Jessica Figueroa’s hefty bond will stay unchanged while the Brevard County woman faces criminal accusations she fatally struck her infant son during a weekend in Citrus County and didn’t seek treatment for him as he succumbed to injuries.
Circuit Court Judge Richard “Ric” Howard on Wednesday, Jan. 20, denied Figueroa’s motion to lower her $330,000 bond, citing her “embarrassing” criminal history and lack of local ties.
“There is no basis for a bond reduction,” the judge told Figueroa, who appeared to court via a live video link from the county jail in Lecanto.
If Figueroa were to post bail, the Merritt Island 36-year-old must wear a GPS monitoring device, Howard ordered.
"I would just like to go home and straighten some things out with my family," Figueroa told Howard.
Howard on Wednesday also scheduled Figueroa’s next court date for April 1, allowing involved attorneys to start deposing the roughly 40 witnesses and continue reviewing quantities of case evidence.
Figueroa is charged with aggravated manslaughter of a child, aggravated child abuse and child neglect involving great bodily harm.
If convicted as charged on the three felonies, Figueroa could be sentenced to between 223 months and 75 years in prison.
Citrus County Sheriff’s Office Special Victims Unit Detective Tiffany Barry arrested Figueroa on Sept. 28, after Figueroa admitted in a Mirandized interview to striking her 3-month-old son twice Sept. 26 and failing to get the infant care until he was hospitalized Sept. 28.
At Figueroa’s bond hearing Wednesday, Barry testified to arriving at a helicopter landing zone Sept. 28 to document the boy’s injuries before he was airlifted to UF Health Shands Hospital in Gainesville.
“I witnessed severe injuries to his face, a lot of bruising, and you could see some linear lines on his face … striations,” she testified, adding the infant was suffering from tremors and wasn't responsive before he died Oct. 1 from non-accidental blunt-force trauma.
Barry said she went to the incident scene at a house off of North Quarterhorse Terrace near Crystal River, where Figueroa had been staying for the weekend.
Figueroa, who worked setting up light and audio equipment as a stagehand in Orlando, told Howard on Tuesday she went to Citrus County to practice gospel music performances with her coworker.
While questioned by Barry before her arrest, Figueroa at first denied harming her child, claiming the infant fell from his bed, but she later admitted to striking her boy twice on Sept. 26.
According to Barry’s testimony, deputies responded the night of Sept. 26 to the neighborhood of Figueroa’s weekend home, where Figueroa became intoxicated, got lost during a walk and lost her infant son.
Figueroa started knocking on neighboring doors to find her missing child, who was later found uninjured sitting on a chair inside the home she was visiting, Barry testified, leading authorities to believe Figueroa’s alleged abuse occurred sometime afterward.
It wouldn’t be until early Sept. 28, according to the arrest report, when Figueroa’s friend noticed the infant’s injuries and called 911.
Assistant Public Defender Edward Spaight, Figueroa’s lawyer, said at Wednesday’s hearing he’s unsure why the Florida Department of Children and Families didn’t take action Sept. 26 to save the boy.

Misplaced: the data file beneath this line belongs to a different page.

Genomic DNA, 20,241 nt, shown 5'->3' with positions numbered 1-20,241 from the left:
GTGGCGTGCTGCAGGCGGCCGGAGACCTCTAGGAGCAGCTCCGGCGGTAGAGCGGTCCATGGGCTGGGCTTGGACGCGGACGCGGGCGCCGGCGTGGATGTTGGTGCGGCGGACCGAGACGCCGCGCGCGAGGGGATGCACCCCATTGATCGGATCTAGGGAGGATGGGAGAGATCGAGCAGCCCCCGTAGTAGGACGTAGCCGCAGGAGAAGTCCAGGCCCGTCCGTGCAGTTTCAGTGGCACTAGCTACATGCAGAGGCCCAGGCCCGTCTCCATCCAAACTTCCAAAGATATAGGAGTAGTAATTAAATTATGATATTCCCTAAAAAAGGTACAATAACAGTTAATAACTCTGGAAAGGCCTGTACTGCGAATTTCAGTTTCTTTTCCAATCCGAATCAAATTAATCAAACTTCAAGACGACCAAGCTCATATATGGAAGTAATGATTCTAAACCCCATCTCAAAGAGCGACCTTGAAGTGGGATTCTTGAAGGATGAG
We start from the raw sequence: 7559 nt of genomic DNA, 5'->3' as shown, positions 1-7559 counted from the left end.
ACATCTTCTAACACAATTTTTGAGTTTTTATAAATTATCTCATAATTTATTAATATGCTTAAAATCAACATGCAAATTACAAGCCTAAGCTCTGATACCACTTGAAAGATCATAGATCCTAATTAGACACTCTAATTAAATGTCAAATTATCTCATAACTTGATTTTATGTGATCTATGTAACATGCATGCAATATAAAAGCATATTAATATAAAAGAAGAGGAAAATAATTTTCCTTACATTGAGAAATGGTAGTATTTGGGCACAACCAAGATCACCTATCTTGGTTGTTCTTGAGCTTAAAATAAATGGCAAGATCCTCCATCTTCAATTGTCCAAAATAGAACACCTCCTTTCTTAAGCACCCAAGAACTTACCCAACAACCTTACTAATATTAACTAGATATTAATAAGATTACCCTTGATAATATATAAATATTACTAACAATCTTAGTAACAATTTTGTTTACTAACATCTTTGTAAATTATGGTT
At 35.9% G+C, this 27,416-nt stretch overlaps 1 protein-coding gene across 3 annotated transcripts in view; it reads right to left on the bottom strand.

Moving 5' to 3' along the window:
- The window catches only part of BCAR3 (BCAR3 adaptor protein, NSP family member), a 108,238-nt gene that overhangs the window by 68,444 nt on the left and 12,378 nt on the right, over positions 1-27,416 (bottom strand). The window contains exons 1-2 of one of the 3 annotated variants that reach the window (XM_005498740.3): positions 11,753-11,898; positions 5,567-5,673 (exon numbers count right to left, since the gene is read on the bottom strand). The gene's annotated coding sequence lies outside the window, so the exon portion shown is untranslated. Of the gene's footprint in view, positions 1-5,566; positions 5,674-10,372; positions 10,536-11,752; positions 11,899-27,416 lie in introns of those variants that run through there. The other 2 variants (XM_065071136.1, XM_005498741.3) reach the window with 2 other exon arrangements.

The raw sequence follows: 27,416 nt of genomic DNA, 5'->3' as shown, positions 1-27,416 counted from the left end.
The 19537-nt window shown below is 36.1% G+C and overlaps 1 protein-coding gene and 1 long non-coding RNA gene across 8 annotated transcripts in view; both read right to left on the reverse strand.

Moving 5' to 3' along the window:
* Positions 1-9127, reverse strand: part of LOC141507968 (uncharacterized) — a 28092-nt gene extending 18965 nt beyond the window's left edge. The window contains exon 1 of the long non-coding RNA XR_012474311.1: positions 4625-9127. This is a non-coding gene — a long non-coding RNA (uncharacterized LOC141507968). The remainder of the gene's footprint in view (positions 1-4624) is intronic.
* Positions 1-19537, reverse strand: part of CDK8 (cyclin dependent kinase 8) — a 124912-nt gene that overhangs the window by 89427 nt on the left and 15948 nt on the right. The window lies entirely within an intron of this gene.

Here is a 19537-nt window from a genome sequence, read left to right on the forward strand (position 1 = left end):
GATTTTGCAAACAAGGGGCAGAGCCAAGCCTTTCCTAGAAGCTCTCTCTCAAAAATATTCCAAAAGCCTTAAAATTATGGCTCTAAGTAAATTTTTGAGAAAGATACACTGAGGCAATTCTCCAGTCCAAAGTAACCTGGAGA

“DCF had been there two days before and left child in the care of an intoxicated mother,” he said. “I don’t understand why that happened, but she didn’t call when the child was injured.”
Figueroa told Barry she was afraid to take her son in for treatment because she was scared of getting into trouble.
Barry said a search of Figueroa’s cellphone revealed numerous text messages from Figueroa to who’s believed to be the child’s father, in which she pleads for him to take their son to a hospital.
According to testimony, Figueroa also has two daughters — ages 16 and 3 — but she no longer has custody of them.
Assistant State Attorney Kevin Davis showed Howard photos of the infant’s injuries along with the local house Figueroa was staying at.
Howard pointed out an ironic scene from one of the prosecutor’s images to Figueroa.
“You’re jamming out with someone who appears to be faith-based, but all those faith-based books are right next to open containers of alcoholic beverages,” the judge said. “They’re likely all open, they’re likely all empty, they were likely right next to the baby … and they were likely consumed by you.”
Spaight shared with Howard a photo collage of Figueroa at her own home with her baby before the incident happened.
“What we see is a loving mother and a clean house,” he told Howard, asking the judge to set a reasonable bond for Figueroa so she can mourn her son’s death.
Figueroa’s mother also phoned into Wednesday’s hearing to ensure her daughter would stay at her Merritt Island home — a roughly three-hour drive from Citrus County — and would show for future court appearances.
"She’s not a flight risk," the woman said, "she’ll be home with me."
Davis said Figueroa’s current bond was appropriate, arguing her one felony conviction of aggravated battery, and most of her misdemeanor convictions, stem from alcohol use.
Figueroa was also arrested in 2002 for failing to appear to a court date then, Davis said.
“Her criminal history shows she has a problem with alcohol and following any directions given to her,” Davis said.
Howard sided with the prosecutor.